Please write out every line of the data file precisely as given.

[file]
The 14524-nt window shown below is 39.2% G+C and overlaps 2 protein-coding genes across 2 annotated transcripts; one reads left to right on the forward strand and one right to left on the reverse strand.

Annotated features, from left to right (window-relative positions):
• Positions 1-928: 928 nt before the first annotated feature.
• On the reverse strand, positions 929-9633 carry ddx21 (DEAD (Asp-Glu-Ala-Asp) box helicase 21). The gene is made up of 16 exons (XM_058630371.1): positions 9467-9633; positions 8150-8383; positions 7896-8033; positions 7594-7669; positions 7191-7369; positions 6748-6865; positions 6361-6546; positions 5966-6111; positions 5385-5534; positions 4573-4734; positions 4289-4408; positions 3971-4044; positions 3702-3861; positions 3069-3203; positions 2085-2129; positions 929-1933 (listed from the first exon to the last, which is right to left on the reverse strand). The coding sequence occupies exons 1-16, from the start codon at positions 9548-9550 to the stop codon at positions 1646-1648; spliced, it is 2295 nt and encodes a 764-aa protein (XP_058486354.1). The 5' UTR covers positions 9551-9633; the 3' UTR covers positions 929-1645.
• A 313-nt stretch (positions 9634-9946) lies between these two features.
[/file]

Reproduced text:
The 14524-nt window shown below is 39.2% G+C and overlaps 2 protein-coding genes across 2 annotated transcripts; one reads left to right on the forward strand and one right to left on the reverse strand.

Annotated features, from left to right (window-relative positions):
• Positions 1-928: 928 nt before the first annotated feature.
• On the reverse strand, positions 929-9633 carry ddx21 (DEAD (Asp-Glu-Ala-Asp) box helicase 21). The gene is made up of 16 exons (XM_058630371.1): positions 9467-9633; positions 8150-8383; positions 7896-8033; positions 7594-7669; positions 7191-7369; positions 6748-6865; positions 6361-6546; positions 5966-6111; positions 5385-5534; positions 4573-4734; positions 4289-4408; positions 3971-4044; positions 3702-3861; positions 3069-3203; positions 2085-2129; positions 929-1933 (listed from the first exon to the last, which is right to left on the reverse strand). The coding sequence occupies exons 1-16, from the start codon at positions 9548-9550 to the stop codon at positions 1646-1648; spliced, it is 2295 nt and encodes a 764-aa protein (XP_058486354.1). The 5' UTR covers positions 9551-9633; the 3' UTR covers positions 929-1645.
• A 313-nt stretch (positions 9634-9946) lies between these two features.